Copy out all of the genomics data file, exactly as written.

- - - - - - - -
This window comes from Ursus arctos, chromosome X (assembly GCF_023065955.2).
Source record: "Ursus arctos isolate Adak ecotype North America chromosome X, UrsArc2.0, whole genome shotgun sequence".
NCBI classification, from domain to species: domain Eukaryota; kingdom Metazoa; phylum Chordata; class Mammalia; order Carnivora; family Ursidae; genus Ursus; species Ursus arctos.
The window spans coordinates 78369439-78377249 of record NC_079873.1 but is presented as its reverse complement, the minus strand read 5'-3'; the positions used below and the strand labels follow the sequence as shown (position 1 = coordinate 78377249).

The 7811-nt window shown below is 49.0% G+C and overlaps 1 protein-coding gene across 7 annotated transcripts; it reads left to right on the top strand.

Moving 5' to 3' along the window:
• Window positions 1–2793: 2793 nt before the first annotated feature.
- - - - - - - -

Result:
This window comes from Ursus arctos, chromosome X (assembly GCF_023065955.2).
Source record: "Ursus arctos isolate Adak ecotype North America chromosome X, UrsArc2.0, whole genome shotgun sequence".
NCBI classification, from domain to species: domain Eukaryota; kingdom Metazoa; phylum Chordata; class Mammalia; order Carnivora; family Ursidae; genus Ursus; species Ursus arctos.
The window spans coordinates 78369439-78377249 of record NC_079873.1 but is presented as its reverse complement, the minus strand read 5'-3'; the positions used below and the strand labels follow the sequence as shown (position 1 = coordinate 78377249).

The 7811-nt window shown below is 49.0% G+C and overlaps 1 protein-coding gene across 7 annotated transcripts; it reads left to right on the top strand.

Moving 5' to 3' along the window:
• Window positions 1–2793: 2793 nt before the first annotated feature.